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Fungal Toenail

pedicure salon

Does your salon use an Autoclave?

Fungi are tiny micro-organisms, a bit like bacteria but from a different family.  Normally, the nail is protected from infection by these bugs by a protective layer that covers the surface of the fingernails and toenails. Fungal toenail infection gets in when the nail surface is damaged, creating a portal of entry for these organisms.

How might you damage a nail to let fungal toenail infection in?

It is easy to abrade the surface of the nail enough to allow entry to fungal spores. Perhaps the nail was scuffed up by a close fitting shoe, gouged while you were using a nail tool or damaged by any kind of trauma. Events that cause a blood blister to form or the nail to lift at all would be especially suspicious.

Leaving nail polish on for extended periods is also an excellent way to develop the infection as it can ‘paint’ the fungus into place instead of falling off the shiny nail surface. Nail polish also traps moisture within the nail and in the skin below the nail so that it takes hours to properly evaporate.  This body heat, moisture and darkness creates perfect breeding conditions for the bugs.  You should be particularly wary about communal nail polish pots such as you might find in pedicure salons. Here, you may well pick up fungal spores from the person before you.  After all, who better to want their nails polished than someone with unsightly fungal toenail infection that they want to hide?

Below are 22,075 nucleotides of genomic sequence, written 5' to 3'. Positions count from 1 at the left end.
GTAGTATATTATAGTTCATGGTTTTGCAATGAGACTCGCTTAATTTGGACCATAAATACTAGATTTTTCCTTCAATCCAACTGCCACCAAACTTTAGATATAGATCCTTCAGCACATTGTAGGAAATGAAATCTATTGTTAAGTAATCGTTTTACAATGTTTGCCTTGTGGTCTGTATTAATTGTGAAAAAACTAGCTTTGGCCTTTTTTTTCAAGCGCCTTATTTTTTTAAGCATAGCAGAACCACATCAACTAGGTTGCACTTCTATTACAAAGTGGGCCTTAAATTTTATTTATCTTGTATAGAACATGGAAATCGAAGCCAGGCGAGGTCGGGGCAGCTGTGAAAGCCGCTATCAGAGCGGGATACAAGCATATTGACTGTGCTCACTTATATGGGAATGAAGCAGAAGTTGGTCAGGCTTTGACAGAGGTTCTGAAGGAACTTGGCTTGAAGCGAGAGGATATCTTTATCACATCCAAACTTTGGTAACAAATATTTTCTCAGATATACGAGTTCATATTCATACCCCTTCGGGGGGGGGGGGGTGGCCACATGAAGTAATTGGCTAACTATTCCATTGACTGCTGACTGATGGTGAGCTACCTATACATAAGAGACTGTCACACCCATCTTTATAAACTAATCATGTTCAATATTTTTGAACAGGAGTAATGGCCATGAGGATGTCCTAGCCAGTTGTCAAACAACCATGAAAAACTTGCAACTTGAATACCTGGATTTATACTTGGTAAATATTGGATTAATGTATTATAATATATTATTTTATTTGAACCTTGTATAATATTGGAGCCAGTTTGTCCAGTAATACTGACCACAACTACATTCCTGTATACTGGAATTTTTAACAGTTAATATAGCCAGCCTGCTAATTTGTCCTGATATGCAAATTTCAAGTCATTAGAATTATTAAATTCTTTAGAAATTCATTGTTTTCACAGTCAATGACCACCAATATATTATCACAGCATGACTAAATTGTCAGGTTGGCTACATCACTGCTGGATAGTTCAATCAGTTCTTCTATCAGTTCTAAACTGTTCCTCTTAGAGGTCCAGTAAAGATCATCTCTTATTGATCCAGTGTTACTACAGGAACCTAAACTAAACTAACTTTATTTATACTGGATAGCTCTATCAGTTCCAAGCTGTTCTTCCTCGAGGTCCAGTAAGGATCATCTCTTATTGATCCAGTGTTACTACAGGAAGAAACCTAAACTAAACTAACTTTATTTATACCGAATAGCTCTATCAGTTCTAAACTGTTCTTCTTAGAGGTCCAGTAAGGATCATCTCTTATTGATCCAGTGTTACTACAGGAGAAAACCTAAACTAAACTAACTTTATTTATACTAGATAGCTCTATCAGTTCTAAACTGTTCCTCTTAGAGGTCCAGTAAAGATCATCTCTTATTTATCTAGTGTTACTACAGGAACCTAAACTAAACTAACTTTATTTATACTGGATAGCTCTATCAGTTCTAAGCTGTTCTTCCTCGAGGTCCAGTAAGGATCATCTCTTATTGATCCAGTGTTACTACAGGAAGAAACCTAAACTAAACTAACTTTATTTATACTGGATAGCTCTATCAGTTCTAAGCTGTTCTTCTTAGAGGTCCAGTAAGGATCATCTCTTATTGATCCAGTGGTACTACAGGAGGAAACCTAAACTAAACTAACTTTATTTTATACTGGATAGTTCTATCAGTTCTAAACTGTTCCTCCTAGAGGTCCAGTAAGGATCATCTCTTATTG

Of all of the cleaning methods that you might think a nail salon would use, only an autoclave will kill fungal spores. These sterilisers cost up to $10 000. All podiatrists are obliged to autoclave nail tools between uses but nail salons are not covered by this sort of legislation in Australia. Consider then whether the local pedicurist has invested in one of these expensive devices.  Some do – particularly as legislation does require salons who do cosmetic tatooing and piercings to have their tools sterilised between uses.  It is well within your rights to ask questions about how the salon cleans their tools and environment between customers before you try them out. As podiatrists, we see hundreds of people per year damaged by nail salons.  Each one will take up to a year of podiatric treatment to restore to proper nail health. For more fungal toenail information, see our printable Fungal Nail Info Sheet   or information about Pinpointe fungal nail laser.  Use this link to return to the Podiatry FAQs Blog.

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